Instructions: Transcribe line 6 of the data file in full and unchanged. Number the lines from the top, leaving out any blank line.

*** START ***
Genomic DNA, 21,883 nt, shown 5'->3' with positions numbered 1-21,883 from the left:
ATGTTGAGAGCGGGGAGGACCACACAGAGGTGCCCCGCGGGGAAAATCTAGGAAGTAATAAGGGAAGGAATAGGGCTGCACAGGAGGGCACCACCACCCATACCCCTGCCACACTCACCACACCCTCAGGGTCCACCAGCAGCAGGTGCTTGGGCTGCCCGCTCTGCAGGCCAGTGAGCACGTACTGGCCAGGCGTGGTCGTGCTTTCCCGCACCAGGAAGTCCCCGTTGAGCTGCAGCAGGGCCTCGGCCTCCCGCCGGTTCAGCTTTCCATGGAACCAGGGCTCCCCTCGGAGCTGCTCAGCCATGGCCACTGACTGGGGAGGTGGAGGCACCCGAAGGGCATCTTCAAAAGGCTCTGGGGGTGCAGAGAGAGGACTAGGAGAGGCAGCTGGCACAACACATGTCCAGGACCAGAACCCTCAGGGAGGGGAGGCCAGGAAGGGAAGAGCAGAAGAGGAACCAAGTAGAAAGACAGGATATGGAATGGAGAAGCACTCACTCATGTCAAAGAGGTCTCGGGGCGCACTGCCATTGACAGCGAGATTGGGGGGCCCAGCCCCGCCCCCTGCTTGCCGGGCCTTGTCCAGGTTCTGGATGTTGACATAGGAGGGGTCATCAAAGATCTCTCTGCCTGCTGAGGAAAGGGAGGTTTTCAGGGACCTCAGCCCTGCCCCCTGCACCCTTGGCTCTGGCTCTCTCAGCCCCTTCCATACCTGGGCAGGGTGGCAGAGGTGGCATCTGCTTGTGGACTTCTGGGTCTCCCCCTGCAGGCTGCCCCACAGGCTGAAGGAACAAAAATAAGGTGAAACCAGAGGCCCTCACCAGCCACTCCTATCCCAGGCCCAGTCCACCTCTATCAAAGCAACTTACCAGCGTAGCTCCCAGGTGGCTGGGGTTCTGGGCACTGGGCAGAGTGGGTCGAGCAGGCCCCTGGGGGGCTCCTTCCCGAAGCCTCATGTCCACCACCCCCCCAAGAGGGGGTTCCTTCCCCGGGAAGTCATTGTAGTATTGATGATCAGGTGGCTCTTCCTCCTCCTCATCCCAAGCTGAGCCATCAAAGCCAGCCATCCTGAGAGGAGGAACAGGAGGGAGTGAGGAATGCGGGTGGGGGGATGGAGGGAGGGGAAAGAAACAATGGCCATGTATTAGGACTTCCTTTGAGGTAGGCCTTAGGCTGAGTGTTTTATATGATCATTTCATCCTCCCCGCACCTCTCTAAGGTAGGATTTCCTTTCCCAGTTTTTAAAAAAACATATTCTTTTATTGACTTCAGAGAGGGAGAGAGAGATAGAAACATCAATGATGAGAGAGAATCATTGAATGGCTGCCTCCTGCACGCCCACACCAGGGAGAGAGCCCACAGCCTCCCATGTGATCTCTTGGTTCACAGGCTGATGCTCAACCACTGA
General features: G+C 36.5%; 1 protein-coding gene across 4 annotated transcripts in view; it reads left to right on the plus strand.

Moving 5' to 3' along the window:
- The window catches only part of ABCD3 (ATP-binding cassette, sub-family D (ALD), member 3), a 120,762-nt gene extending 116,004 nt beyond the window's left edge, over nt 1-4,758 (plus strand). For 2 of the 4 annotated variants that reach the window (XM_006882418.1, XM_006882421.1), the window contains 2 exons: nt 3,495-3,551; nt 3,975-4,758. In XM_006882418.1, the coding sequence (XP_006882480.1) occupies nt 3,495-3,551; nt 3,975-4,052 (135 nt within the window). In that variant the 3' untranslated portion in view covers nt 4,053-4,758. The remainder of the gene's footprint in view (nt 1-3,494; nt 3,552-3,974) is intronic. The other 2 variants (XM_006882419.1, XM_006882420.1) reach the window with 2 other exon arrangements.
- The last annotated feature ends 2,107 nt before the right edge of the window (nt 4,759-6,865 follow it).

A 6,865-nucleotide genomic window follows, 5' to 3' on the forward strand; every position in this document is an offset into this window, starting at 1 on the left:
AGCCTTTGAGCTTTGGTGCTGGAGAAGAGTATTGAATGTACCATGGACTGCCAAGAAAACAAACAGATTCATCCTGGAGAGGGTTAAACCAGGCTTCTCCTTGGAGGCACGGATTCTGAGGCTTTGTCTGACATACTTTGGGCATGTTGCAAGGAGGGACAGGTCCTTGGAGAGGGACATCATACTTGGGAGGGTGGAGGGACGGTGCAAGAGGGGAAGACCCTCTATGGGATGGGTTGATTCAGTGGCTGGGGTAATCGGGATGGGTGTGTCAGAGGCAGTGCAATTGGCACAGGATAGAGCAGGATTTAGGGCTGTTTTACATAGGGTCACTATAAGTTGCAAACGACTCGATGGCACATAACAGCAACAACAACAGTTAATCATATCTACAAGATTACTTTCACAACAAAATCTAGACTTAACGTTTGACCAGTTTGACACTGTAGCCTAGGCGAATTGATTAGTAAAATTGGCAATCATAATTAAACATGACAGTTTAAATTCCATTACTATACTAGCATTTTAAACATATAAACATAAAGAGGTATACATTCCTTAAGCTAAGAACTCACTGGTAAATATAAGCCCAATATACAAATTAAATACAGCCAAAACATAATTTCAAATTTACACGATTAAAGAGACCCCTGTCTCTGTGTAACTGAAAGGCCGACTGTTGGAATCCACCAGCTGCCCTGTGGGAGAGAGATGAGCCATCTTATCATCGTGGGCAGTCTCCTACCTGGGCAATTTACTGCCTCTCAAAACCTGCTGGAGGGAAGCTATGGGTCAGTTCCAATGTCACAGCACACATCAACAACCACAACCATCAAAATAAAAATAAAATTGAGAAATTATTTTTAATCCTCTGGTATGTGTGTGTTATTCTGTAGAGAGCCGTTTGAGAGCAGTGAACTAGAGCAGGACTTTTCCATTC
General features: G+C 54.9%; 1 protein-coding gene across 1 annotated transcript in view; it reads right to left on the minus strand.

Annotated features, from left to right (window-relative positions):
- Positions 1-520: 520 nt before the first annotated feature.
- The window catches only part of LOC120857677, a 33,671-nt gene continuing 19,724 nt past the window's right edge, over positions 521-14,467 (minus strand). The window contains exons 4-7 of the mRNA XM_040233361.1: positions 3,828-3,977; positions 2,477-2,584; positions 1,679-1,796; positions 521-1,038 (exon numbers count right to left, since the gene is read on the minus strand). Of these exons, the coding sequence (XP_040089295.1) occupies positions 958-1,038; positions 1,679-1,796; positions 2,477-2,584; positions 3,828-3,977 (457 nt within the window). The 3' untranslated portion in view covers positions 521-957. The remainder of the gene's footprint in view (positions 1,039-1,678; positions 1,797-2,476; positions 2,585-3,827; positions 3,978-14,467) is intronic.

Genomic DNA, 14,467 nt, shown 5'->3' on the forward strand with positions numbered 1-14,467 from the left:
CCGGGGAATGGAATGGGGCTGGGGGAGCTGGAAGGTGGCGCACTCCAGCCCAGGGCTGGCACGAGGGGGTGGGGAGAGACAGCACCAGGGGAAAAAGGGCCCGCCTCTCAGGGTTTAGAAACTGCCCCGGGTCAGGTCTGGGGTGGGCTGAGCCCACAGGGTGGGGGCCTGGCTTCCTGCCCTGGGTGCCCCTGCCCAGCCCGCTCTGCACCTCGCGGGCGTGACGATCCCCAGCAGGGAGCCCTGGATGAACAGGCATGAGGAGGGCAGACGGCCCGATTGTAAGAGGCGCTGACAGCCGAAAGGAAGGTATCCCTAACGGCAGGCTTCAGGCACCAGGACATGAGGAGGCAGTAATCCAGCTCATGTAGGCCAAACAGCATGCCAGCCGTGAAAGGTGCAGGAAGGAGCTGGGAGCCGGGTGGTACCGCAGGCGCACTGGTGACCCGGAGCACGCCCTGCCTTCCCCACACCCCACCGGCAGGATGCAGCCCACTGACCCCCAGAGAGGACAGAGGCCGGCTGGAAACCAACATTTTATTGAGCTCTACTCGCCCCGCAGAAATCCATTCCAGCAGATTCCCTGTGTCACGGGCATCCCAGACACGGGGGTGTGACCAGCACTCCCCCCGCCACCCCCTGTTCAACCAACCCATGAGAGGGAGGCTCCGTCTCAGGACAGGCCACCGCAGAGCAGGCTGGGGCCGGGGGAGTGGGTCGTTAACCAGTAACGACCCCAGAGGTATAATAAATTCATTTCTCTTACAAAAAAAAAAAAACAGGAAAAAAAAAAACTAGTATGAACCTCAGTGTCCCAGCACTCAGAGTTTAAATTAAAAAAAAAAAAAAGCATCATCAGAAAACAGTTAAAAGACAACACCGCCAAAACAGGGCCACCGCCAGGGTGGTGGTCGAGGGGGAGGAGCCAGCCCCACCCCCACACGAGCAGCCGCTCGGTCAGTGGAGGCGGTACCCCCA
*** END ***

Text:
- The last annotated feature ends 2,107 nt before the right edge of the window (nt 4,759-6,865 follow it).